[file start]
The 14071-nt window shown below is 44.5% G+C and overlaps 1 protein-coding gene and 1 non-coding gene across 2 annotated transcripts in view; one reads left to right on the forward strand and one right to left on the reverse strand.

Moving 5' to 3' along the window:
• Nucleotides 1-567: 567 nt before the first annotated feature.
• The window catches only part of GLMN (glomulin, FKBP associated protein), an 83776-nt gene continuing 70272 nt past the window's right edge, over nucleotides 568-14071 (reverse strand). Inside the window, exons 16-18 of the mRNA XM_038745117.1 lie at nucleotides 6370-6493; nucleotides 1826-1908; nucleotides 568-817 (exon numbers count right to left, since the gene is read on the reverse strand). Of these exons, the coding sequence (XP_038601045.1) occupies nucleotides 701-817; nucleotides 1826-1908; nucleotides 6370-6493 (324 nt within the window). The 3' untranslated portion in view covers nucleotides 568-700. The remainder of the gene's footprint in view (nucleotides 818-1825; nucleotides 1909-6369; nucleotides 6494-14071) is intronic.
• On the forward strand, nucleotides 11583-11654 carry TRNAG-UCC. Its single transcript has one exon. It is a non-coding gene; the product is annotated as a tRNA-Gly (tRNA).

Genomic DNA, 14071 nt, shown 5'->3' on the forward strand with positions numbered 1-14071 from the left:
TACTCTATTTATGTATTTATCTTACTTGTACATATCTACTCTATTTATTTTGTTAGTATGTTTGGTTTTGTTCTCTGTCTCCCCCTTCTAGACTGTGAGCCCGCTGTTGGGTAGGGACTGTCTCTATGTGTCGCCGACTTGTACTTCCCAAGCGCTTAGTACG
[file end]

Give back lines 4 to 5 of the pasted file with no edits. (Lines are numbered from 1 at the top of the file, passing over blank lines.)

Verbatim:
• The window catches only part of GLMN (glomulin, FKBP associated protein), an 83776-nt gene continuing 70272 nt past the window's right edge, over nucleotides 568-14071 (reverse strand). Inside the window, exons 16-18 of the mRNA XM_038745117.1 lie at nucleotides 6370-6493; nucleotides 1826-1908; nucleotides 568-817 (exon numbers count right to left, since the gene is read on the reverse strand). Of these exons, the coding sequence (XP_038601045.1) occupies nucleotides 701-817; nucleotides 1826-1908; nucleotides 6370-6493 (324 nt within the window). The 3' untranslated portion in view covers nucleotides 568-700. The remainder of the gene's footprint in view (nucleotides 818-1825; nucleotides 1909-6369; nucleotides 6494-14071) is intronic.
• On the forward strand, nucleotides 11583-11654 carry TRNAG-UCC. Its single transcript has one exon. It is a non-coding gene; the product is annotated as a tRNA-Gly (tRNA).